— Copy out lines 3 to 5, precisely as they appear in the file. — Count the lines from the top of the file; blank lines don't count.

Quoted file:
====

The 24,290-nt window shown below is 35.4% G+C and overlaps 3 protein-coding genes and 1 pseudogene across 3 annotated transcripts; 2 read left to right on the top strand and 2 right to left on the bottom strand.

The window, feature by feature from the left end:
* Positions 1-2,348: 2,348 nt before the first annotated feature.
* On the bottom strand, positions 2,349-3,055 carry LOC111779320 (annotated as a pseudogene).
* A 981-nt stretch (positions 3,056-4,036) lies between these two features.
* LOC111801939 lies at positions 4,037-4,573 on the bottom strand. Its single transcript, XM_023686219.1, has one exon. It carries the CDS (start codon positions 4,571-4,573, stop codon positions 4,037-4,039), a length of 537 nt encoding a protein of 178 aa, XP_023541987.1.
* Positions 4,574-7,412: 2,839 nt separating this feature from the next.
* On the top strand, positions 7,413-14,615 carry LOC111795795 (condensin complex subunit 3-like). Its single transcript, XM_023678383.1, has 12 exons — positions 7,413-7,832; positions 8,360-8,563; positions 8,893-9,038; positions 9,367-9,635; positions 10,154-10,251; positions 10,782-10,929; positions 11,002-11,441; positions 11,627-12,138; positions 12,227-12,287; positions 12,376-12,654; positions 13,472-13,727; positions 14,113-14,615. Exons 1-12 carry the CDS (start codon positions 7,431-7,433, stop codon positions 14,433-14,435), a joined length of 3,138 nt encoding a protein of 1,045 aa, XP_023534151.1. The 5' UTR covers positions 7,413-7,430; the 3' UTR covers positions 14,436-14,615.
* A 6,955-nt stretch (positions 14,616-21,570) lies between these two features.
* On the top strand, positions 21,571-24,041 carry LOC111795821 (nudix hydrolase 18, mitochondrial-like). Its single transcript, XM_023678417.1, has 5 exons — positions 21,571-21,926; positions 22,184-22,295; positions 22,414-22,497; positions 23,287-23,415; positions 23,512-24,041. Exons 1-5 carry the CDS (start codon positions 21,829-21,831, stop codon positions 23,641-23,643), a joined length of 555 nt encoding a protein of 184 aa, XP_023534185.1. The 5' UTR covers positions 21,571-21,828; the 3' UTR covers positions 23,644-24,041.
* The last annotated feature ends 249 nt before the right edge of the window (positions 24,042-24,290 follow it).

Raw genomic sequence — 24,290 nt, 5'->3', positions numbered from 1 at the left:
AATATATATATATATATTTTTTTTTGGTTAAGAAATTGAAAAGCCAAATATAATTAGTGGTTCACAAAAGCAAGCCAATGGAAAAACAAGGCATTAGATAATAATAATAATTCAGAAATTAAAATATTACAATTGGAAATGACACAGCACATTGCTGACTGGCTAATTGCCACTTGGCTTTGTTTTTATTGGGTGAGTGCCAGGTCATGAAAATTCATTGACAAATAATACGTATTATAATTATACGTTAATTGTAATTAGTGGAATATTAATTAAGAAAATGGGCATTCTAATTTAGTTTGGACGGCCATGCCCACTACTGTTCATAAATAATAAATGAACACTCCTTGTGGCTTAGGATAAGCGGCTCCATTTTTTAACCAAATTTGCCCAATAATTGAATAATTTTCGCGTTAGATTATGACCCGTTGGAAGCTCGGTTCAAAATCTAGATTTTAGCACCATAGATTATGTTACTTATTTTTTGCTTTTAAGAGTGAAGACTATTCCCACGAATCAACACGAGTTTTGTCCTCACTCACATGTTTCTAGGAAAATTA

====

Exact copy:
* Positions 1-2,348: 2,348 nt before the first annotated feature.
* On the bottom strand, positions 2,349-3,055 carry LOC111779320 (annotated as a pseudogene).
* A 981-nt stretch (positions 3,056-4,036) lies between these two features.